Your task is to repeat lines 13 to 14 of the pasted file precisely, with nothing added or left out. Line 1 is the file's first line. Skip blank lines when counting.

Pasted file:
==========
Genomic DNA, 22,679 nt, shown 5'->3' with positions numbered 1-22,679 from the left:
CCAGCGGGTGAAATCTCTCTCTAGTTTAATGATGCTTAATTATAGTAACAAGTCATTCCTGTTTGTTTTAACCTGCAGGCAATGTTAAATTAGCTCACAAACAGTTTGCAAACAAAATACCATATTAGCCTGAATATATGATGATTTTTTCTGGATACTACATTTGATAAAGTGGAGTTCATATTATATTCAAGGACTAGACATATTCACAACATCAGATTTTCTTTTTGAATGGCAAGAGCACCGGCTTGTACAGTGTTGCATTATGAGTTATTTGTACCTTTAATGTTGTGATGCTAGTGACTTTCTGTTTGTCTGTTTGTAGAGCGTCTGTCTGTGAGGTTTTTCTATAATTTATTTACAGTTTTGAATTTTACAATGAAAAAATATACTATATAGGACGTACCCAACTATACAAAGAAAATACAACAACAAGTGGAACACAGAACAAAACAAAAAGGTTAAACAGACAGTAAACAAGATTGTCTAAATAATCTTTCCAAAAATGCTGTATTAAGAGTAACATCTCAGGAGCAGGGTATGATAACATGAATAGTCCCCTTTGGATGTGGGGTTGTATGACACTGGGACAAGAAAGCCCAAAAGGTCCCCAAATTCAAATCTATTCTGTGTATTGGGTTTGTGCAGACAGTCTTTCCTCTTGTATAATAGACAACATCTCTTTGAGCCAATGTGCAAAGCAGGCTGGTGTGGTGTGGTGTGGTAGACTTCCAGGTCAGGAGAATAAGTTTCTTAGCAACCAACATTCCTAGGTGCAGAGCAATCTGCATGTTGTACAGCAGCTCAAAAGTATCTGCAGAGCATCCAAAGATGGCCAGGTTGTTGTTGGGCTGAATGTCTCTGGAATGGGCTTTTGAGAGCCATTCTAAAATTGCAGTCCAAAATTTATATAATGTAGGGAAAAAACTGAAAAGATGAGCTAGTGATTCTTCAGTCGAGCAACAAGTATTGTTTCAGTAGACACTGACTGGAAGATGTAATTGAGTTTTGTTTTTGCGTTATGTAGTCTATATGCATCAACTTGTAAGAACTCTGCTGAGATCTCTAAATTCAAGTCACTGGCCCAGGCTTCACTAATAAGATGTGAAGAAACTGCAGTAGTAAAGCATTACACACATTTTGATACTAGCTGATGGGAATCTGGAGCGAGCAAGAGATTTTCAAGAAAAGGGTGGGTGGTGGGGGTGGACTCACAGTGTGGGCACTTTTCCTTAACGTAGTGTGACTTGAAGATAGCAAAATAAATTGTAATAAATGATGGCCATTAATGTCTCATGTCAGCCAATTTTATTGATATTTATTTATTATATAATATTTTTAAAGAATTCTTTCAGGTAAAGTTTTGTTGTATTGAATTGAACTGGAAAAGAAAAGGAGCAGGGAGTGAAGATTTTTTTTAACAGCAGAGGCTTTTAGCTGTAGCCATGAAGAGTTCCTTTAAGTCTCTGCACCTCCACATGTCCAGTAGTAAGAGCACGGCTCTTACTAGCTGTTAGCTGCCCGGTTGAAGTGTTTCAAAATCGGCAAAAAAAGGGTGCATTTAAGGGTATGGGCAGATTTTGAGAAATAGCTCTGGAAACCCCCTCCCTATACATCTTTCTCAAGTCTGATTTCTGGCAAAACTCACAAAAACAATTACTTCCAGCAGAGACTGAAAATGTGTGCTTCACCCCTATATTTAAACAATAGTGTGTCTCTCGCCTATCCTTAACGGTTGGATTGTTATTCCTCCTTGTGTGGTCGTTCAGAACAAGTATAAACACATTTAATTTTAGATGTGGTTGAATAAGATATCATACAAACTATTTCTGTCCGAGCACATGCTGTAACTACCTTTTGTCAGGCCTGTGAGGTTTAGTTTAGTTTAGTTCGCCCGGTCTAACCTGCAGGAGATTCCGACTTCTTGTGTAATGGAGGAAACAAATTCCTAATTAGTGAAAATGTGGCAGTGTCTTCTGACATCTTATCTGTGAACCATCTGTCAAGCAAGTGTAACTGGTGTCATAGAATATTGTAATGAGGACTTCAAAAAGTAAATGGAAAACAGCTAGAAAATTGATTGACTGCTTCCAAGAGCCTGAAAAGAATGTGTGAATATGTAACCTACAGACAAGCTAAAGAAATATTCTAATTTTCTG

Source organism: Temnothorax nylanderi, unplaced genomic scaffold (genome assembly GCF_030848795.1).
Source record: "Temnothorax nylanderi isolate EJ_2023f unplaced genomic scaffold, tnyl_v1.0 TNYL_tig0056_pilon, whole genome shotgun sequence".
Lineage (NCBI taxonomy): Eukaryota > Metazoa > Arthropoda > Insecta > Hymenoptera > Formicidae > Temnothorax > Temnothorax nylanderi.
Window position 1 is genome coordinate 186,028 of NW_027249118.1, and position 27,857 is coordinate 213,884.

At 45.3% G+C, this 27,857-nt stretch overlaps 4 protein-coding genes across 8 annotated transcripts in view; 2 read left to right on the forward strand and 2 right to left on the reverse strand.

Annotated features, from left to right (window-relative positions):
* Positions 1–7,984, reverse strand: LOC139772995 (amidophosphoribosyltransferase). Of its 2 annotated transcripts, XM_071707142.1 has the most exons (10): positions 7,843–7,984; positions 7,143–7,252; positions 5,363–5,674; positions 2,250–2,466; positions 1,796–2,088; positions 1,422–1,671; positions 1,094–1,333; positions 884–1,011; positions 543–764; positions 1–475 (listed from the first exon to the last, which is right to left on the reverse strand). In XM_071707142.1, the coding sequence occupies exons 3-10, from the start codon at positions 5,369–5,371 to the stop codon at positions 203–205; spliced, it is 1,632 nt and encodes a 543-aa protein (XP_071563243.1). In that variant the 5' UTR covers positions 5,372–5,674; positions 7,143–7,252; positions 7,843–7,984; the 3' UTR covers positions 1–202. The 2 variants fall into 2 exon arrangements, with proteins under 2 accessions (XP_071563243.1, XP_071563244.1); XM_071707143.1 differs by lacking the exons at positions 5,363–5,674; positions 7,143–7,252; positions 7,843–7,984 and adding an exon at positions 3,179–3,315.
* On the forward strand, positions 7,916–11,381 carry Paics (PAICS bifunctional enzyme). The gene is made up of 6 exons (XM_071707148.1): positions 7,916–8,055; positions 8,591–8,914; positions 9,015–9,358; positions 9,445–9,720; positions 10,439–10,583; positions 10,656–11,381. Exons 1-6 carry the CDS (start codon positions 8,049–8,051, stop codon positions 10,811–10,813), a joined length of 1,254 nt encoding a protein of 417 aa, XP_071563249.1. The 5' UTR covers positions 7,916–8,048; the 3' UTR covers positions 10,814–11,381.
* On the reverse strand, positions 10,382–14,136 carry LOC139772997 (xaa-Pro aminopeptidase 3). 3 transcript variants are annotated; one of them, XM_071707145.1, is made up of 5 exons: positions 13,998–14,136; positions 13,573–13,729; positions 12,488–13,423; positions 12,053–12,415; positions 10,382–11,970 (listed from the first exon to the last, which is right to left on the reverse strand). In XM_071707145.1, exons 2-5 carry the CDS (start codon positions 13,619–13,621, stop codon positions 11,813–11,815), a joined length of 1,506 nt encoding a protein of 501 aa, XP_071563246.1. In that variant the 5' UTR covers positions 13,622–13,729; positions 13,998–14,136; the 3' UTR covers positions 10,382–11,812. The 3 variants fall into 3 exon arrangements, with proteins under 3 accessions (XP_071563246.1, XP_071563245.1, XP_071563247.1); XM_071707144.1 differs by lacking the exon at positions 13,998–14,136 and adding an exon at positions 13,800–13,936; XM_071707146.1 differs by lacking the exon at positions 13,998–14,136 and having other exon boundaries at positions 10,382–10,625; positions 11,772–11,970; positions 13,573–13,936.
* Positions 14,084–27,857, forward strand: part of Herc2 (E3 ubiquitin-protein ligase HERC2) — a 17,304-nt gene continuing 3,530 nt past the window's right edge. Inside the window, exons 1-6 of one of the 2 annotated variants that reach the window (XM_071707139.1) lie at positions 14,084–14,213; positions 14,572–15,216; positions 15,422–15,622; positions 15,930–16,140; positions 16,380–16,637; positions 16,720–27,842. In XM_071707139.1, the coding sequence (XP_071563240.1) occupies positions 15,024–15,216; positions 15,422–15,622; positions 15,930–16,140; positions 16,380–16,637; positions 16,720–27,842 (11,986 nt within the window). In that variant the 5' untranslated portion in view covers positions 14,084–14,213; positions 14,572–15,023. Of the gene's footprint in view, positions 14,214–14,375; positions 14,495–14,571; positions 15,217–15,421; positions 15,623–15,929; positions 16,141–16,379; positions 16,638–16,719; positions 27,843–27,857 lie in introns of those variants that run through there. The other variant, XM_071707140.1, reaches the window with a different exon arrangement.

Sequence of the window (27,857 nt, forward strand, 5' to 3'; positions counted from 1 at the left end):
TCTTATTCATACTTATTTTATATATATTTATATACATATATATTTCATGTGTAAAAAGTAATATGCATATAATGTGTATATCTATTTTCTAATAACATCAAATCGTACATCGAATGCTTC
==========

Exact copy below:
Sequence of the window (27,857 nt, forward strand, 5' to 3'; positions counted from 1 at the left end):
TCTTATTCATACTTATTTTATATATATTTATATACATATATATTTCATGTGTAAAAAGTAATATGCATATAATGTGTATATCTATTTTCTAATAACATCAAATCGTACATCGAATGCTTC